Laura Seitz, Deseret News
SANDY — Efforts to change the way Utah Republicans select their nominees were soundly defeated Saturday at the party’s annual state convention despite the threat of an initiative petition drive to establish an alternative route to the primary ballot.
Now that GOP delegates rejected both making it easier to participate in caucus night and raising the threshold candidates must reach to win nomination at convention, signatures may soon start being gathered to put that alternative on the 2014 ballot.
A spokesman for the group behind the initiative, Count My Vote, said there’s little alternative after the vote other than to launch the petition drive, but the decision won’t be made until a meeting Monday.
“We just think we can do better,” the spokesman, Rich McKeown, said. “And we think voters in Utah think that as well.”
The group, which includes former Gov. Mike Leavitt and political consultant LaVarr Webb, who writes a column for the Deseret News, had pledged not to go forward with the initiative if the GOP delegates made the changes.
Newly elected Utah GOP Chairman James Evans said he shares Count My Vote’s concerns about the need to increase voter participation and will continue to work with the group.
“At the core, we all have to understand what the underlying concern is,” Evans said. “And that is there aren’t enough Republicans who feel like they’re participating in selecting our nominees.”
A poll commissioned by the state party found that caucus-goers supported raising the threshold for avoiding a primary and disagreed that only the most active party members should pick nominees.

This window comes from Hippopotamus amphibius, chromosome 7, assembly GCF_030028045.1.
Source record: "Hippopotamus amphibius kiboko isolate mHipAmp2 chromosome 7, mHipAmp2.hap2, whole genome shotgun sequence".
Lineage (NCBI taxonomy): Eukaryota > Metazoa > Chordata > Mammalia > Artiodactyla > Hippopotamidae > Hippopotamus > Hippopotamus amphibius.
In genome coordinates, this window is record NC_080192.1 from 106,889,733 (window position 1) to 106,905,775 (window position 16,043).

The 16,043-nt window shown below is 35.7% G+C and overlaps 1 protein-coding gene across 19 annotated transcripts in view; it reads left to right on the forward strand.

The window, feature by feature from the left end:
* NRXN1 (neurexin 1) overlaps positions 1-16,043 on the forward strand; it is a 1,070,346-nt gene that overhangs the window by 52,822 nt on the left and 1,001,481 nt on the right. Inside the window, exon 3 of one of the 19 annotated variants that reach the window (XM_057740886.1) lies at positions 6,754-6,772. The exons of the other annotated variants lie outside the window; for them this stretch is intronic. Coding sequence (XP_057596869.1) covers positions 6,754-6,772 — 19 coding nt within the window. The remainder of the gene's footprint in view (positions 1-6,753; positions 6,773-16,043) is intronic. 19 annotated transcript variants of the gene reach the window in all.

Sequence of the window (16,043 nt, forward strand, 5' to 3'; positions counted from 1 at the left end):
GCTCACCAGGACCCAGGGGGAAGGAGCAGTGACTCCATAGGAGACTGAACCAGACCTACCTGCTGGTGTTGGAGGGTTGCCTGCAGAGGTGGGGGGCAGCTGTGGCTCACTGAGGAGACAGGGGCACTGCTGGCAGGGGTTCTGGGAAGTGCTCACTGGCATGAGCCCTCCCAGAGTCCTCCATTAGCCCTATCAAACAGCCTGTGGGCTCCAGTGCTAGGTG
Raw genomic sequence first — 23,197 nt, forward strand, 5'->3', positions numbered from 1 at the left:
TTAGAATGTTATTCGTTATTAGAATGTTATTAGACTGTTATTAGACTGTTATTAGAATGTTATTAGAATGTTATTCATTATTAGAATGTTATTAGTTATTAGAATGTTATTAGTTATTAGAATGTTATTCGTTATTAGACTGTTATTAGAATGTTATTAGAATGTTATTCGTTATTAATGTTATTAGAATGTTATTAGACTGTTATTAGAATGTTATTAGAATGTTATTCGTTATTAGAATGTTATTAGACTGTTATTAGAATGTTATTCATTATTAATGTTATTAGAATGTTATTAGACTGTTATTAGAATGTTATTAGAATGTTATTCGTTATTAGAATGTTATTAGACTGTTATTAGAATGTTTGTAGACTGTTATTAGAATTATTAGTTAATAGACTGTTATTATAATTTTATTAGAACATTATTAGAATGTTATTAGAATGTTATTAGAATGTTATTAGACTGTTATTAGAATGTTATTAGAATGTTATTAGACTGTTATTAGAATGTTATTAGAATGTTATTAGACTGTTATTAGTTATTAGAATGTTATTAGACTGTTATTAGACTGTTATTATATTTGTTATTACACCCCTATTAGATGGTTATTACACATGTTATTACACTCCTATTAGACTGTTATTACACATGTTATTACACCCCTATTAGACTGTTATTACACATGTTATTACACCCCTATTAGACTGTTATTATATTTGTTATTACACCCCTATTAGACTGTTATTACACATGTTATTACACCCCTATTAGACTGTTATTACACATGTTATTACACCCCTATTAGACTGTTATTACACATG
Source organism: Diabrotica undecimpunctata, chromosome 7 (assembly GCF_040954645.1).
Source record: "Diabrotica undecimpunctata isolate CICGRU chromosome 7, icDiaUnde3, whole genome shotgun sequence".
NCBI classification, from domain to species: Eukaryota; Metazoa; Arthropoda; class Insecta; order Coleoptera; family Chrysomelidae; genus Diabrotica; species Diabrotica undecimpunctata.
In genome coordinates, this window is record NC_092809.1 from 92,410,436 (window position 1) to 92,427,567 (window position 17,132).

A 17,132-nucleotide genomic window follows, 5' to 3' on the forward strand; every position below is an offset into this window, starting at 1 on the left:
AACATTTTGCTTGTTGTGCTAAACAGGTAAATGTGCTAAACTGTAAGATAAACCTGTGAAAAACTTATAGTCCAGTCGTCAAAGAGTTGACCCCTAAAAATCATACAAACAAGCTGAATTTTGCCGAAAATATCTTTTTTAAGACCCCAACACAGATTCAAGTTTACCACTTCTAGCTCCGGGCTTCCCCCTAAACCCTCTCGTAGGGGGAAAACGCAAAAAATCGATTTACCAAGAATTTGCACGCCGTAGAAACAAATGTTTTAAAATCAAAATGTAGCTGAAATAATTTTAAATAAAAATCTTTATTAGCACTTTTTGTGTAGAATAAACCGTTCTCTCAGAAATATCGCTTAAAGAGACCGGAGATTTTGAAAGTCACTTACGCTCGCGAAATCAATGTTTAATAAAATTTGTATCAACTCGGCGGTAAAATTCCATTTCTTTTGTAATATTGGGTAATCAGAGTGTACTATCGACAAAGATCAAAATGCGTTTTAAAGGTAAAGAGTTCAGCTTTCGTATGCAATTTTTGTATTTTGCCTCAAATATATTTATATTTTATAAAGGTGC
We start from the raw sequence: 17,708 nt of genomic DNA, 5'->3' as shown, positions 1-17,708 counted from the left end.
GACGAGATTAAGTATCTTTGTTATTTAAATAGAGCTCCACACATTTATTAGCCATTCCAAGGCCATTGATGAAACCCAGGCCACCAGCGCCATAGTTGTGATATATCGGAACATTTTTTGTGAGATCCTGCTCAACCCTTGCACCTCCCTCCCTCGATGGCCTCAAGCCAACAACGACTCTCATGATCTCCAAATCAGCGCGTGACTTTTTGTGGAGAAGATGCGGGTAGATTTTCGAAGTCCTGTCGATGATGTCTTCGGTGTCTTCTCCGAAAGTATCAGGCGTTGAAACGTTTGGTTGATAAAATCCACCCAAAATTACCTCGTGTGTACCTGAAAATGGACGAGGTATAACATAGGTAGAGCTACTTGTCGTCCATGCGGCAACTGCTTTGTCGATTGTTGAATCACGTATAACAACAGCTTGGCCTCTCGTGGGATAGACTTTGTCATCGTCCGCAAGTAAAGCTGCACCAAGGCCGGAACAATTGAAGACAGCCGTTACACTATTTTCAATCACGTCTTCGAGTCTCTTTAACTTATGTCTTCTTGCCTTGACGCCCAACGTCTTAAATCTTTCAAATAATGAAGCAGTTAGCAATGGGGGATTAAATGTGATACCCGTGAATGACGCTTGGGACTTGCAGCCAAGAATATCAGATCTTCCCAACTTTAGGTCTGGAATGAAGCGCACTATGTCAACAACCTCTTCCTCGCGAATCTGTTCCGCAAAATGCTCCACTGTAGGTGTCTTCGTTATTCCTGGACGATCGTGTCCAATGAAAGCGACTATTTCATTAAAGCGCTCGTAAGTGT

But many delegates seemed to share the concerns raised by Arturo Morales of Utah County, who was cheered after describing Republicans as being pressured to go along with the changes.
“You and I are being blackmailed, and the question is: Are you willing to give into their demands?” Morales told the delegates. “If you give into blackmail today, who will show up to blackmail us tomorrow?”
Former Utah GOP Chairman Thomas Wright, who had backed the changes and called the initiative a serious threat, agreed that may be the reason behind the decisions made by the delegates.
“I think the pressure of feeling something had to be done for an outside group was hard for some people to accept,” Wright said.
He said he believes if the initiative qualifies for the ballot, it is likely to be approved by voters.
Enid Mickelsen, a former congresswoman from Utah and the party’s national committeewoman, sponsored the threshold increase.
“Rarely have I been so astonished to see so much misinformation,” she told the delegates.
Mickelsen said candidates needed to win a larger percentage of votes at convention to avoid a primary open to all Republican voters and give unknown and underfunded candidates a better chance against incumbents.
But Fred Cox, a former state legislator who opposed the increase, said a higher threshold would have the opposite effect.
“If we raise this threshold, we weaken the process,” he said.
Also during the daylong convention, delegates elected new party leaders and heard from top GOP elected officials, including Sen. Orrin Hatch, R-Utah, who slammed the Internal Revenue Service for singling out conservative groups seeking exemptions.
“These people are either incompetent or evil,” Hatch said, calling the IRS the most frightening federal agency. He said that if the nation has a government that can “pull this type of crap on American citizens, we’ve lost our liberty.”
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